Differentiate your event and wow your guests by filling their e-mail or mail with something to look forward to!
WINE TASTING RULES
In order to facilitate an appropriate wine tasting, you must consider certain rules that govern the wine tasting process to allow each wine to shine. Review your wine submissions and order their release in accordance with the following guidelines:
- Dry before Sweet - Sweet wines have a longer lasting aftertaste, and thus, can make dry wines taste more bland and sour if followed immediately after a sweet wine.
- Light before Full - Full-bodied, full-flavored wines will cancel out the flavors of lighter, more delicate wines. For example, a light, dry rosé should be served after white wines but before red wines. A pinot noir should be served before a cabernet sauvignon.
- White before Red - This rule is important but should not take priority. For example, a heavy, sweet wine should still be served after dry, red wines.
If you are not familiar with how certain wines fall into the aforementioned categories, use the following list for assistance in determining the order:
- Sparkling Wine
- Riesling, Dry
- Pinot Grigio
- Sauvignon Blanc
- Pinot Noir
- Cabernet Sauvignon
- Sweet (White before Red)
- Dessert Wine
- Port / Sherry
If a guest submits a white or red wine blend, look to the back of the wine bottle for the breakout of the blend percentages. Categorize the blend based on the highest content percentage.
THE AWARD CATEGORIES AND PRIZES
You are likely to get the best selection of wine by communicating to your guests that the prizes are isolated to a "Best Wine" category with additional runner up awards. Be creative and have a few secret award categories to allow for more guests to get recognition for their contributions. Consider the following award categories:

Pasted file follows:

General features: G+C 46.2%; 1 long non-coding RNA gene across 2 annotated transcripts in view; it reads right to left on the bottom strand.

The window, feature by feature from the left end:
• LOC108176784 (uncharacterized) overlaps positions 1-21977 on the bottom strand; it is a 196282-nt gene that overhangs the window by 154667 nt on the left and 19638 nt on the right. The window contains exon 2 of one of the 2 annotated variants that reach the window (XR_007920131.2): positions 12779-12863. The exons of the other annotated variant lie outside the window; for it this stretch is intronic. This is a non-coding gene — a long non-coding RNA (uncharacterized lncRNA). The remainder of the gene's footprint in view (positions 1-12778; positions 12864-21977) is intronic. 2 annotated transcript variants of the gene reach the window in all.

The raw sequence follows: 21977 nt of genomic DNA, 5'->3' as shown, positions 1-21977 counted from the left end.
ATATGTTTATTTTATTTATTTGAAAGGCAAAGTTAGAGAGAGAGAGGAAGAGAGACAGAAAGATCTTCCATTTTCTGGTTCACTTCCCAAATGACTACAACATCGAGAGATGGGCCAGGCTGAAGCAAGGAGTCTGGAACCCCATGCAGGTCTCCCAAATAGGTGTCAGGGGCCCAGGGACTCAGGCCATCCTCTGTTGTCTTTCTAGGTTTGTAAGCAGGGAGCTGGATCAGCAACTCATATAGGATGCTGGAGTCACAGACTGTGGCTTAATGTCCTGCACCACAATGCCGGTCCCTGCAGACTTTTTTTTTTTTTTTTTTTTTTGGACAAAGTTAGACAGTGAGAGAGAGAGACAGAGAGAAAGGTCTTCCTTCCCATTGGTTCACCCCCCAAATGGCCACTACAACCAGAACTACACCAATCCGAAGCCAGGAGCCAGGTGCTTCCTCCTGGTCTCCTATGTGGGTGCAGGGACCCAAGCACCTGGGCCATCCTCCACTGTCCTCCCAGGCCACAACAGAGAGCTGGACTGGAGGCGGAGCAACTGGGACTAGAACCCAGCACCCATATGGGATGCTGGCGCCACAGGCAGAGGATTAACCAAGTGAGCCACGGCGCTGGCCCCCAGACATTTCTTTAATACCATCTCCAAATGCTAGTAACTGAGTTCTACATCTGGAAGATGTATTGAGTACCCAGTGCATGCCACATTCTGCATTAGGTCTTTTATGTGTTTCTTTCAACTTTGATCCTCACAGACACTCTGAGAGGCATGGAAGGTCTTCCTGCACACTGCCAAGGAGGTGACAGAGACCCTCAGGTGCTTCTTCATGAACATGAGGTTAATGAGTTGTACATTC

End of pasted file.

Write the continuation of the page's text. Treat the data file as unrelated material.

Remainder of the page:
Guest Vote Categories
- Best Overall Wine
- Best Overall Wine - Runner Up
- Best White & Best Red
- Worst Overall Wine
- Most Unique Wine
- Best Label
- Love Hate (most positive and negative responses)
Having Host Categories allows you to gauge additional categories based on what wines yours guests submit. For example if you keep your event open without limitations on wine submissions, you may have a lower percentage of white wines that are less likely to win against the red wines. Therefore, you can elect to have a surprise Best White category to recognize those in that category.
The Worst Overall Wine category is fun for guests to vote on and can add humor to the event. Caution: announcing the Overall Worst Wine category ahead of time can result in guests trying to win that category. In this case, you will unfortunately be stuck with drinking a lot of mediocre or just plain bad wine.
For the prizes, allocate the cash money pool between the Guest Vote Categories with the highest percentage going to the best and the remainder allocated as desired. Have several additional prizes for the Host Categories. Such prizes can include wine bottle stoppers, aerators or wine totes. With most of our guests being from Chicago which is home to many BYOB restaurants, we elected to purchase these Built Cheers Wine Totes (pictured above) for our host prizes.
Visit again this Wednesday for Host a Wine Tasting Party: Part II featuring how to prepare, decorate and execute your wine tasting party.